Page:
1:15 namra: never tried emacs, but the elisp now looks very appealing. easier than the cryptic vim-syntax ^^

1:16 ryancole: im just aiming for the most minimal, basic route into a simple edit code -> run code learning process

1:17 and as i get familiar with the tools, add in more feature packed editors

1:18 namra: then what justin_smith said seems a good way, take an editor your familiar with, edit you code within it and use the repl to reload the files and test your stuff within the repl

1:24 ryancole: sweet, sounds good to me :)

1:24 ok guys gotta hop off. ill be reading up on stuff and swing back by later, im sure.

1:24 thanks

2:34 santaClaws_: hey

2:36 can I do those haskell (f.g) x = f (g x) stuff in clojure?

2:38 andyf: (comp f g) is Clojure's (f . g)

2:47 santaClaws_: ok cool thing. I have just started, The chapter on maps nad list is uite long . at iloveponies.github.io

2:47 *and

2:53 I wanted to know about functional programming , I chose clojure, although my codes have an awful lot of parenthesis.

3:03 rksm: Hello, any fipp users here? Is there an easy way to keep comments when pretty printing with fipp.clojure/pprint?

3:15 Or for that matter, is there a recommended other way to pretty print clj code?

3:27 korpse: How do people use joplin or ragtime in production or from an uberjar?

4:17 piranha: I'm having exact trouble like here: http://stackoverflow.com/questions/23489106/cljx-starter-project-browser-repl-issue - any ideas how to solve?

4:17 I've connected to my browser and can't require anything

4:18 augustl: does mori (cljs data structures in JS) have any serialization built in?

4:19 piranha: augustl: you convert it to JS structures and then JSON.stringify, if that's your question

4:21 octe: what better way is there to get the shortest collection then this: (reduce (fn [x y] (if (> (count x) (count y)) y x)) coll)

4:22 hyPiRion: octe: (apply min-key count colls)

4:22 si14: is there anything similar to Prismatic's Graph, but for "decision graphs" like this one https://github.com/for-GET/http-decision-diagram ?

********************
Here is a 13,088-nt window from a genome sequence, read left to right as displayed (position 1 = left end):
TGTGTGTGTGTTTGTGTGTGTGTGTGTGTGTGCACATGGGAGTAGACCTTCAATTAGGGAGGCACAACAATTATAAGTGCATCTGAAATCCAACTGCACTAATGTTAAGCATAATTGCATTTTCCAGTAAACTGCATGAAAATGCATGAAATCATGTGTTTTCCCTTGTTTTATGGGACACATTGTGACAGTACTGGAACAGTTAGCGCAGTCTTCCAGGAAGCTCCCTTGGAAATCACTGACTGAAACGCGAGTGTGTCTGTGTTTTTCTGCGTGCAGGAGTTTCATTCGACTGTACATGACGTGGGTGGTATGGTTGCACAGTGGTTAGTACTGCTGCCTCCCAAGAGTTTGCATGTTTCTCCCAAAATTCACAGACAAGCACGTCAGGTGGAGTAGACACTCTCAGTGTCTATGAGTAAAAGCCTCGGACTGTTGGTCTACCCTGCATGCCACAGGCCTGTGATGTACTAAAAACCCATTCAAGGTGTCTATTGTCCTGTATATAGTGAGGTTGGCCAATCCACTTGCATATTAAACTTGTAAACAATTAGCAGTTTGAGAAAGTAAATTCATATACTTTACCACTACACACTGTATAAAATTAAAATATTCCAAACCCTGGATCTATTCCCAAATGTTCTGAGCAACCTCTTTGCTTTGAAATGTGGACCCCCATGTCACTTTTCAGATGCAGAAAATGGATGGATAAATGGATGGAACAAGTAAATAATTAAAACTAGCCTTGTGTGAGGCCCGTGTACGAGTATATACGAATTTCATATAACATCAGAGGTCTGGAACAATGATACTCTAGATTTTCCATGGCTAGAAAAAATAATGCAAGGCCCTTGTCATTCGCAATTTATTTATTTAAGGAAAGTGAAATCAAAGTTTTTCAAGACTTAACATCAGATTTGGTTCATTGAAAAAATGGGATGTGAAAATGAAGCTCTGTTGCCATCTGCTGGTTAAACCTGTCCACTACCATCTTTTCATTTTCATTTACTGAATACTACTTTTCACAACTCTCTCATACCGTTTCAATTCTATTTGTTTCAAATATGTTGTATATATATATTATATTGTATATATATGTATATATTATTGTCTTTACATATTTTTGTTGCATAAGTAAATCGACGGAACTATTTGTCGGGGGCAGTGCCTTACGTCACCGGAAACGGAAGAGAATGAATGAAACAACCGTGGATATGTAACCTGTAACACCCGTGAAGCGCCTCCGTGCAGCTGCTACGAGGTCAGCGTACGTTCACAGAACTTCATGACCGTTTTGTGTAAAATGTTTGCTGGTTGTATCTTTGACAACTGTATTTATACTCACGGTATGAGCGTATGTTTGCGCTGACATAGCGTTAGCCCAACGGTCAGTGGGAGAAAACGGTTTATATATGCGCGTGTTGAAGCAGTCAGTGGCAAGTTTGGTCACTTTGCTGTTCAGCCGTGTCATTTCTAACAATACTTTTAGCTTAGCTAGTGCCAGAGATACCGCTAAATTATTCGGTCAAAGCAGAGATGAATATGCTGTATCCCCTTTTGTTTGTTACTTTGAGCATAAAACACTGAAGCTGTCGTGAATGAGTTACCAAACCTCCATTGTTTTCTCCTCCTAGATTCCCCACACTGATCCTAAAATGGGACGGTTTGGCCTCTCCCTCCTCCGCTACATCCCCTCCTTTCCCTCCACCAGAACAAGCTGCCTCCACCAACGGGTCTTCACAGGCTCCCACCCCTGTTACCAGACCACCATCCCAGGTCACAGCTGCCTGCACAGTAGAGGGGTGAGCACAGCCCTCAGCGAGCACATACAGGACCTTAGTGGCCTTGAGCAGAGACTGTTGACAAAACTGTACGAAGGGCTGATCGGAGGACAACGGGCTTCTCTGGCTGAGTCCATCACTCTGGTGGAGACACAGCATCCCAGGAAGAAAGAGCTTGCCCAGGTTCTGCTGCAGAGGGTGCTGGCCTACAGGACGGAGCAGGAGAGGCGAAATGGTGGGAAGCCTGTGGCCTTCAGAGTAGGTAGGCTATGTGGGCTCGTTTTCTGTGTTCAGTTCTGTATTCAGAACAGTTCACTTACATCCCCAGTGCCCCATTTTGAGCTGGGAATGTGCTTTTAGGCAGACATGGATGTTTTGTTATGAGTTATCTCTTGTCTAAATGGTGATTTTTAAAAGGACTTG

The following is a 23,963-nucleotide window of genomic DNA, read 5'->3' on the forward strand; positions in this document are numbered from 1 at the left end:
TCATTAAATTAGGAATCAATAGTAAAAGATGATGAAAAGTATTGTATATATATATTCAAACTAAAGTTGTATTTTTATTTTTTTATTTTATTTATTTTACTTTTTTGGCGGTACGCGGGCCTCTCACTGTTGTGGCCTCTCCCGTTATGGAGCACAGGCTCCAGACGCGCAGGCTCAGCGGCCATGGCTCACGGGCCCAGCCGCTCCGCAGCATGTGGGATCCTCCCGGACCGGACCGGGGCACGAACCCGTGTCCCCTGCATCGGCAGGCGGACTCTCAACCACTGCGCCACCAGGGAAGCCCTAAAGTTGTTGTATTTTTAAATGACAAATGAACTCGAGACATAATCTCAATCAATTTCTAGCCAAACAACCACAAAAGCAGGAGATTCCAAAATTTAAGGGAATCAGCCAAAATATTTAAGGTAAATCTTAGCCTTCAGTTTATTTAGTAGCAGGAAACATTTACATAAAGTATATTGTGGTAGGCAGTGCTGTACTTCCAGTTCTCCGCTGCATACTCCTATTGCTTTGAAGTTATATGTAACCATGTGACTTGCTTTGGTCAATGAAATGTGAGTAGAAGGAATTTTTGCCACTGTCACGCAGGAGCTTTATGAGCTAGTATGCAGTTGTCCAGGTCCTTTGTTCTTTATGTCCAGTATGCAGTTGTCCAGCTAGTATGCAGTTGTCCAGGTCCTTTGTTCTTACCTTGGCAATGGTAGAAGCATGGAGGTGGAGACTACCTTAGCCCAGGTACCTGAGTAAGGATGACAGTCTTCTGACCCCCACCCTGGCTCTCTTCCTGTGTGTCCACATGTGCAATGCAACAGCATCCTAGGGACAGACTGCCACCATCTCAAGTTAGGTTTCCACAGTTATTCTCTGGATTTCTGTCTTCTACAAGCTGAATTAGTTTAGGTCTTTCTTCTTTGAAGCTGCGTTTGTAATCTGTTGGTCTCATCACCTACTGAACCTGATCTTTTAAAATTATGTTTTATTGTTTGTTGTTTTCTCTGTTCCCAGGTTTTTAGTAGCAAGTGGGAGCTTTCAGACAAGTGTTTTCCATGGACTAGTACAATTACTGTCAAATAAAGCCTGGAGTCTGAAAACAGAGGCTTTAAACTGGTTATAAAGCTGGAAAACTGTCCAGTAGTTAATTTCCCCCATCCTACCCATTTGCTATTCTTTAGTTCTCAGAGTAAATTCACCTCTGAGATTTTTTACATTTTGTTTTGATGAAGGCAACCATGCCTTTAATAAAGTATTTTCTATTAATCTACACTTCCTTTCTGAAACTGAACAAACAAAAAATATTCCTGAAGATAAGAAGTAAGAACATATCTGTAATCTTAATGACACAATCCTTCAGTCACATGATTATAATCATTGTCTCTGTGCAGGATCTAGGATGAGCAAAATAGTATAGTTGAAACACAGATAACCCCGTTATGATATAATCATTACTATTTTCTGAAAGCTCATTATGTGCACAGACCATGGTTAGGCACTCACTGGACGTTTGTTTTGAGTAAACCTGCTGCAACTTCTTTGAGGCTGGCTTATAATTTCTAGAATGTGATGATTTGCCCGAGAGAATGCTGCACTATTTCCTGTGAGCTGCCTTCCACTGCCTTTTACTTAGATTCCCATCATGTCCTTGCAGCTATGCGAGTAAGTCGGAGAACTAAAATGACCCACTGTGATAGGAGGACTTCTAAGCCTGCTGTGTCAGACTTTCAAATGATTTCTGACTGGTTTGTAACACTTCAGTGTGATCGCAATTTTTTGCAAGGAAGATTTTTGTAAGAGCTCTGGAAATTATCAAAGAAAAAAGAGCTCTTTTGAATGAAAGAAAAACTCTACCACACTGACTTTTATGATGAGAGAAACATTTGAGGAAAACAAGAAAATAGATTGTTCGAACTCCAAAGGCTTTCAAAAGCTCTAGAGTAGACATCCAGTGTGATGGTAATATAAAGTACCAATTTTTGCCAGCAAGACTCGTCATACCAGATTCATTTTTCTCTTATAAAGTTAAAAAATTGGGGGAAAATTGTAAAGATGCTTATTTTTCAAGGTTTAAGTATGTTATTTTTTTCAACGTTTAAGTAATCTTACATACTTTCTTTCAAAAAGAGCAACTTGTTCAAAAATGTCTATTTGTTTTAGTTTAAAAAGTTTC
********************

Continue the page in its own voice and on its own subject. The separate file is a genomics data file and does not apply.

4:23 octe: thanks

4:23 si14: there is Liberator, but I'm interested in more general "engine"

4:24 of course it's possible to use just a big bunch of nested if-s, but it quickly becomes uncomfortable

4:27 augustl: piranha: I see, was hoping there was a way to avoid the conversion to JS structures :)

4:28 piranha: augustl: well, I guess with transit-js you could write handlers to do that :)

4:55 octe: i'm writing a function to find the shortest path between two nodes in a graph, it seems to work but is quite slow and i'm not sure how to do it in a faster way without having some kind of mutable state

4:55 http://pastebin.com/X7HxwpyU

4:58 si14: octe: you may be interested in Dijkstra algorithm. Google gives a lot of relevant posts on "dijkstra clojure" request

5:01 octe: generally speaking, you have quite a lot of overhead in your algorithm. e.g., this (filter #(not (lazy-contains? (flatten path) %1)) (get-neighbours current)) piece will have quadratic complexity because you are flattening and scanning for each of neighbours

5:02 octe: yeah, i know

5:02 i'm just not sure how to do it in a better way :)

5:03 i'm reading up on dijkstras algoorithm

5:16 si14: octe: it's a bit nontrivial to translate it to Clojure properly from typical "mutable" description, but it's a worthy exercise :)

5:17 octe: yeah

5:17 it's an interesting task :)

5:22 mearnsh: justin_smith: "nothing in the code you pasted uses atom" - that's why i'm stumped...

5:25 (and yeah I know my use of atom? is confounding but it makes sense here)

5:27 andyf: are you aware of the data.priority-map library for maintaining maps with items sorted by their values? Very useful for Dijkstra's algorithm

5:57 dysfun: is there a macro for doing the inverse of {:keys [foo bar]}, i.e. i have vars foo and bar and i want a shorthand for doing {:foo foo :bar bar}

5:58 it seems like a common case

5:58 SagiCZ1: wait what